Following a tragic accident, a woman is granted one more day of life to rescue her abducted daughter in this Argentinian horror film.
After driving along a paved road near a wooded park with joggers in the distance, as if a 5K run was occurring because the road behind is blocked off, a woman and her daughter play a tedious, time-stretching game of word association and find they’ve abruptly caught a flat on a dusty dirt road near a cemetery. The sun begins to set due to editing, as enthusiastic coffin building occurs. Suddenly, it’s daylight again, and after a mysterious, poncho-wearing man helps them change their flat, a tow truck ignores their plight because the plot depends on it. Then the road is paved again.
Leaving her daughter alone at a gas station cafe with a hot dog, the woman takes an ominously tedious phone call with her ex so they can bicker vaguely about custody. The woman discovers her daughter is missing surprising no one including the nonchalant gas station attendant unconvincingly rearranging snack cakes. After dramatically finding her daughter’s crocheted hair accessory, the woman realizes her daughter was kidnapped by the tow truck in flashback and because it’s in the script. After somehow finding the tow truck on the one road encircling this town, a low-speed chase ensues.
An unconvincing game of cat-and-mouse-and-ambulance results in a few minutes of not-especially-exciting jump cuts and a fatal crash near the 5K. Then a post-mortem sponge bath and hasty burial occurs at the police station near the cemetery because of course it does.
The recently dead woman awakens in symbolically-shot black-and-white to find she’s kind of buried alive, and afterward she takes a partially nude ride in a hearse while a complicated plot device involving a white coffin is explained, and then she gets dressed in her conveniently found clothing.
She stumbles upon a backroom tattoo parlor in a defunct gas station, and asks the woman getting tattooed if she knows where the large barn is, which is conveniently found on an ancient map hanging right there because where else would it be. Suddenly, she meets two other women who are the victims of this rash of kidnappings, which seems to be for ritualistic child burnings and less-than-thrilling, mother-on-mother-on-mother fight scenes.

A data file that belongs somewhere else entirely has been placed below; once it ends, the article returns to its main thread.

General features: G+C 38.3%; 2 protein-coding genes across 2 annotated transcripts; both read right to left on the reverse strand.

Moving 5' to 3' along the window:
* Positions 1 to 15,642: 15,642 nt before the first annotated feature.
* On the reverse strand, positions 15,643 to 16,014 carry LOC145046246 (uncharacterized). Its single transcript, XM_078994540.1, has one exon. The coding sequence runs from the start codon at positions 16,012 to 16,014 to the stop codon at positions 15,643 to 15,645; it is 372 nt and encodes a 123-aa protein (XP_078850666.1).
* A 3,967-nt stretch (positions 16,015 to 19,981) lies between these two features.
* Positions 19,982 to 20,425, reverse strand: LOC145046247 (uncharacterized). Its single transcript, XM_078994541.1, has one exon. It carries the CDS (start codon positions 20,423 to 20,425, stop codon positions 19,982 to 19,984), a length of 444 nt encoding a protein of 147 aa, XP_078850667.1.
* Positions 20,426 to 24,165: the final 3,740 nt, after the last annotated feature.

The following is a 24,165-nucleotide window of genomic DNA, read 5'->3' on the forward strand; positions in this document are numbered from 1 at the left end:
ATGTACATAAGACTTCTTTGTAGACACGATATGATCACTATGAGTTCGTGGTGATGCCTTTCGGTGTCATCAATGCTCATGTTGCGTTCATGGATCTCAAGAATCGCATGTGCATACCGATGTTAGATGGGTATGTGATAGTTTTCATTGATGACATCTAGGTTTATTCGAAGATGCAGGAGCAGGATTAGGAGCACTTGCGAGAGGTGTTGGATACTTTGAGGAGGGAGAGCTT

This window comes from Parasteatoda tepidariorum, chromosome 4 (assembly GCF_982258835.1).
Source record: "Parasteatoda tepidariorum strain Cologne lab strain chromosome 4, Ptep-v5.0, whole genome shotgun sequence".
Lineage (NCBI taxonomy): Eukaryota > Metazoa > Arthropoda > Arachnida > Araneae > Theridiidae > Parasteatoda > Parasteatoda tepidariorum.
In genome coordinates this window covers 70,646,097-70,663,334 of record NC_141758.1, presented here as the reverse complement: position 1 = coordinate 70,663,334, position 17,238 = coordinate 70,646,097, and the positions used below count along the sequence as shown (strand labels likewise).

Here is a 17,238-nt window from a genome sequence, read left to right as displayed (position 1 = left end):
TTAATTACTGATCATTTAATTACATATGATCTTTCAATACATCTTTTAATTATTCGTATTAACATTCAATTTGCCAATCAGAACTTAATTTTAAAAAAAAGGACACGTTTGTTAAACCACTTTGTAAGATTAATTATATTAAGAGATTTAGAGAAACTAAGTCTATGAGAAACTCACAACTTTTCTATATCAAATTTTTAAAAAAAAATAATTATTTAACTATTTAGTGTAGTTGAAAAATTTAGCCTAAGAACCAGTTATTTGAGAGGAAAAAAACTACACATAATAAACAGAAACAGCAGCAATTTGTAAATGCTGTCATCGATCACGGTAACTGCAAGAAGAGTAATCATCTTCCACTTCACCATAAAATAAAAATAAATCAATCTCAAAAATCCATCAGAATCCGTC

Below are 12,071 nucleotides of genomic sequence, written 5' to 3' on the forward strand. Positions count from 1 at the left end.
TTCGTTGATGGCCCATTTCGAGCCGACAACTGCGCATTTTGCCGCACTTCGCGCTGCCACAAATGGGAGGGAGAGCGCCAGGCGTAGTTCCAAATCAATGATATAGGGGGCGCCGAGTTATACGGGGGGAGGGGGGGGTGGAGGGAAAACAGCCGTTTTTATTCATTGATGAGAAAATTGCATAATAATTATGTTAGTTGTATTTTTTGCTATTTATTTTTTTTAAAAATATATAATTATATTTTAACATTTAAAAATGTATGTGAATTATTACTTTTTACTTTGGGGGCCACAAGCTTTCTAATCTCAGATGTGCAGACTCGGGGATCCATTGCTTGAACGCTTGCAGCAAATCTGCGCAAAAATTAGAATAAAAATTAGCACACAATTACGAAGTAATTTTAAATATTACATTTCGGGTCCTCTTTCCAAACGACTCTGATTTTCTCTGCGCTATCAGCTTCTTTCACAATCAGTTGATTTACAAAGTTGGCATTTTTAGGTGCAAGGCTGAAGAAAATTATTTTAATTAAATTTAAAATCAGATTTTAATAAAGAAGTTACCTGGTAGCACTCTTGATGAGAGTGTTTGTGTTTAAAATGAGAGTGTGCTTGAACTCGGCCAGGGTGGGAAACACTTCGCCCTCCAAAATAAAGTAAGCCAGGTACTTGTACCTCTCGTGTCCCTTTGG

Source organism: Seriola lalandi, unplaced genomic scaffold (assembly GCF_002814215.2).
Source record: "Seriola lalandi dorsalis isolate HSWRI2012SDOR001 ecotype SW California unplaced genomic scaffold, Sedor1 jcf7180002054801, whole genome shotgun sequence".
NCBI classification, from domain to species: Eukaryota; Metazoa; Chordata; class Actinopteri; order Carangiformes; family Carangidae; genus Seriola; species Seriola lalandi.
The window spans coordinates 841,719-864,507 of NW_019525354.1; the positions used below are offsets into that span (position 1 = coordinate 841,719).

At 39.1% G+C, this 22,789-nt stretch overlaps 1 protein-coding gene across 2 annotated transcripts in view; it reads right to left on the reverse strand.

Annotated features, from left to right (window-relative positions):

At the carpentry building which doesn’t seem to have much wood in it, a masked man uses a saw to cut some metal as the women fight to the death to take possession of the anachronistic white coffin. After one of the women is chainsawed in half during a trombone shot, the main character is reminded that the ‘situation is serious’. The cast continues to drive around in circles, and a priest pulls a gun on the main character.
Suddenly, after dramatically shaving the severed head of the priest to better read the map that’s tattooed on it so the main character can compare it to the large map on the road sign she passed earlier in the movie, things gets really crazy. I don’t want to post any spoilers, but it involves more unsympathetic people in extreme closeup encouraging child immolations. Oops, that was kind of a spoiler. Don’t worry, you weren’t going to watch this movie anyway because of the subtitles. After about 5 minutes of tension, the movie ends. It starts back up again briefly after the credits, but it’s not necessary to watch, really.
The White Coffin is an ambitious morality play featuring terrible characters doing terrible things. Thankfully, it’s only 70 minutes long, but due to editing and pacing, it seems much, much longer. The ending is rushed and absurd, which accidentally gives the film more gravity and impact than it deserves. The atmospheric shots of an old, crumbling cemetery are nice, though, but that’s not a reason to watch this film.